And the three bears didn’t even see her go, for they were very sick.  They had sneezes, and coughs, and spots, and itches, and aches, and pains, and watering eyes, and every other icky sicky thing that a bear could have.

And they just stayed in their beds until they were better.

The itty bitty Baby Bear stayed in bed for an itty bitty time.

The middle-sized Mama Bear stayed in her bed for a middle-sized time.

But the powerfully big Papa Bear was so powerfully sick, that it was a powerfully long time before he was able to get out of bed.

And from then on the three bears never took their vitamins.

And they never ate whole-wheat porridge.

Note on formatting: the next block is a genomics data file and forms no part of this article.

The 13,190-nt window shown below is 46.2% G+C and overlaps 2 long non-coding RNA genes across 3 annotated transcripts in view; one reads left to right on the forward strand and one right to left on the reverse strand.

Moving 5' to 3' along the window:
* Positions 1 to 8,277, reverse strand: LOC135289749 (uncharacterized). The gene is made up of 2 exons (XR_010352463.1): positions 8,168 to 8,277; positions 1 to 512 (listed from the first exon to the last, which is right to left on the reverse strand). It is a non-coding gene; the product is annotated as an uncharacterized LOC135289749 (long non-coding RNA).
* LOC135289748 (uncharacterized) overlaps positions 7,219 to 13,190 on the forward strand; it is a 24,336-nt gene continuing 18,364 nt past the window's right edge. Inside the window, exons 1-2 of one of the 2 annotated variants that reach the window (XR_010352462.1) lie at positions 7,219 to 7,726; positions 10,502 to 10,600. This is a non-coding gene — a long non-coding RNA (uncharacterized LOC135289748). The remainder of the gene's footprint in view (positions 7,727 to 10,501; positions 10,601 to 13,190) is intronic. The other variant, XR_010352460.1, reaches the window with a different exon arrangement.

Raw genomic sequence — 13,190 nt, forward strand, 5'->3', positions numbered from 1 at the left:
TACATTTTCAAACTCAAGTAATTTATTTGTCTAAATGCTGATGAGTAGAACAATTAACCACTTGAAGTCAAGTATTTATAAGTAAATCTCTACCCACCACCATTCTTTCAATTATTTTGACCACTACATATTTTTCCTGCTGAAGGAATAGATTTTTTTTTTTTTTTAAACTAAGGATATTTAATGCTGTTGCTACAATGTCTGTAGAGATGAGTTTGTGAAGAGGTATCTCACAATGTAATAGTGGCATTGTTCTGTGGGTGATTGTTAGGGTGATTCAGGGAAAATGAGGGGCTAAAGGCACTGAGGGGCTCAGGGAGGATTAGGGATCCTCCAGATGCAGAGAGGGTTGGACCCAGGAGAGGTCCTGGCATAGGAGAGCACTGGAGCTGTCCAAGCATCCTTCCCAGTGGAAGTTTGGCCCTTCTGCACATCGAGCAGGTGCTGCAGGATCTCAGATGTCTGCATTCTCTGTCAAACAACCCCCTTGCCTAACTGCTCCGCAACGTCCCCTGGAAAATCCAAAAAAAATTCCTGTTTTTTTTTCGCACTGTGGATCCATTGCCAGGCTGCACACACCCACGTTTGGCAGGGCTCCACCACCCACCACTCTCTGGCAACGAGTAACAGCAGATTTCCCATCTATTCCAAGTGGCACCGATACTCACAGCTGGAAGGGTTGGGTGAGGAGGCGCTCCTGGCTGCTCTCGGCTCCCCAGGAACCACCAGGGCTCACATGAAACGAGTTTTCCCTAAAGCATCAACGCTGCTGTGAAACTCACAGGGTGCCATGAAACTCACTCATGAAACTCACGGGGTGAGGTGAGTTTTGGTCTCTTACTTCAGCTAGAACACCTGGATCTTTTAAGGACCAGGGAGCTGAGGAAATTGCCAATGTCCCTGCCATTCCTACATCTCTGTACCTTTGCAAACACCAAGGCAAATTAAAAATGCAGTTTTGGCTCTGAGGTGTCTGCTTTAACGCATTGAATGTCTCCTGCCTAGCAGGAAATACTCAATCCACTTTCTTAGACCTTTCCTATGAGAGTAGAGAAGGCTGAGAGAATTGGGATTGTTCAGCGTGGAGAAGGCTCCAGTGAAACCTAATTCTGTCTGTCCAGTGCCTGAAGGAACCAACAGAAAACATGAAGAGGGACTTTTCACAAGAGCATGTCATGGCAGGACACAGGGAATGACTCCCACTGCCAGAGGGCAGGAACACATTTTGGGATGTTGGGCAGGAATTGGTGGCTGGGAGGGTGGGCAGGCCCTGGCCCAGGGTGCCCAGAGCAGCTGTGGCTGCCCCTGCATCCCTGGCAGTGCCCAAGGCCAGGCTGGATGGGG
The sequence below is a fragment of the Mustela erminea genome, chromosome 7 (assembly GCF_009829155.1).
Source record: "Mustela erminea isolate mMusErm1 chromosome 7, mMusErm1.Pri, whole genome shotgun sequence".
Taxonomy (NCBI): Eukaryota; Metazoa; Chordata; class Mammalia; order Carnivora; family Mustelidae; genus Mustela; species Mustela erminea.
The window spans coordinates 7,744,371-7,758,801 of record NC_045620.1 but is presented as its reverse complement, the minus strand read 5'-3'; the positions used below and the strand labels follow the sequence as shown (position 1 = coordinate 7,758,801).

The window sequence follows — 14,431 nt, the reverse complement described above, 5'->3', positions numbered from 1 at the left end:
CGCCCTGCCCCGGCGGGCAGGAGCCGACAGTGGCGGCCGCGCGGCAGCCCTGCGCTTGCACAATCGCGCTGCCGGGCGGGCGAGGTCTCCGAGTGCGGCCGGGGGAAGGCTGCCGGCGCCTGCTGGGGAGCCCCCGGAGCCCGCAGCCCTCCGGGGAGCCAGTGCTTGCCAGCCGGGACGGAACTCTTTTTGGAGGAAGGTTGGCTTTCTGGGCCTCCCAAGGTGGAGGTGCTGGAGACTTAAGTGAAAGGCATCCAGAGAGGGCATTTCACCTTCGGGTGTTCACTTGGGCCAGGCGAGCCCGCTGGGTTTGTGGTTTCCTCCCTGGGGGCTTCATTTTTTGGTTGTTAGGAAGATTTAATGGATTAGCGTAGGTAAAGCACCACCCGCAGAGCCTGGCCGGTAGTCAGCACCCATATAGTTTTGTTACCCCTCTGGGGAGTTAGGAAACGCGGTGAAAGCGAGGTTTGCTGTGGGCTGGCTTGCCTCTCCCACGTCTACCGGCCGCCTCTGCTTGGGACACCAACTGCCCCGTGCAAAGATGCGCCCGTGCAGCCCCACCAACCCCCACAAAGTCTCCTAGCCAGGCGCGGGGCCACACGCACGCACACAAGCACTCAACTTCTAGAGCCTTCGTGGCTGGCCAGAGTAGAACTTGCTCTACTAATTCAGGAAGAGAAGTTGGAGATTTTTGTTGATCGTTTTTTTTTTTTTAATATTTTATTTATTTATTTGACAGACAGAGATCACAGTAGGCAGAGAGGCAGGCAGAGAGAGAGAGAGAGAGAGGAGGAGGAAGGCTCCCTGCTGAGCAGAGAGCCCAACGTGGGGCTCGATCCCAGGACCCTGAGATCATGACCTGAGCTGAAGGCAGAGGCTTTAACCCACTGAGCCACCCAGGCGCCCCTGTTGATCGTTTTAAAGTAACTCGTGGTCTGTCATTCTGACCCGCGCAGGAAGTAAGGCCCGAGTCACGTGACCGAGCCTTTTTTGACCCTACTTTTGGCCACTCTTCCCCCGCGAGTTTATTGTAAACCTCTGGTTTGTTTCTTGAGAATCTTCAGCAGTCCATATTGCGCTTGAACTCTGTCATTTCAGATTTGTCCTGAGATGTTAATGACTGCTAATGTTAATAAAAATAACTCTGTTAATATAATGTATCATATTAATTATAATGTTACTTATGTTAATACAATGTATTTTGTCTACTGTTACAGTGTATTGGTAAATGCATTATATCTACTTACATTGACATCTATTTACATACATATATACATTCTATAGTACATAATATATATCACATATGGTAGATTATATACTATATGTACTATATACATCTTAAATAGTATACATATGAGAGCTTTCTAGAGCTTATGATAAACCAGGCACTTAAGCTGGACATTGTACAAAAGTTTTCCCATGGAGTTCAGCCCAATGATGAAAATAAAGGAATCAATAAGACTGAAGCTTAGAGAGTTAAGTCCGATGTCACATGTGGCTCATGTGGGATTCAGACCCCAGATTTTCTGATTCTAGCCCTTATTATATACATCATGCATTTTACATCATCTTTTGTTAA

And they never took walks before breakfast.

Because something had made them very sick.  And they didn’t know what it was.  But they didn’t want to take any chances.

About rockcanyon

Rick Walton has worked as a cook in a Mexican restaurant, a secretary, a missionary, an arts administrator, a school teacher, and a computer software writer and designer. But now he has the best job of all–writing for children. He is the author of over eighty books for children. His works include joke books, picture books, a collection of poetry, activity books, a play, mini-mysteries, and educational software. He loves to read, travel, play the guitar, study foreign languages, and write. Rick graduated from Brigham Young University in Spanish, with a Portuguese minor. His wife, Ann, is a computer programmer who has worked for IBM, Novell, and WordPerfect, and who nows works for Rick. They have five children. They live in a hodge-podge house on a secluded lot with a thousand trees, in the shadow of the Rocky Mountains. View all posts by rockcanyon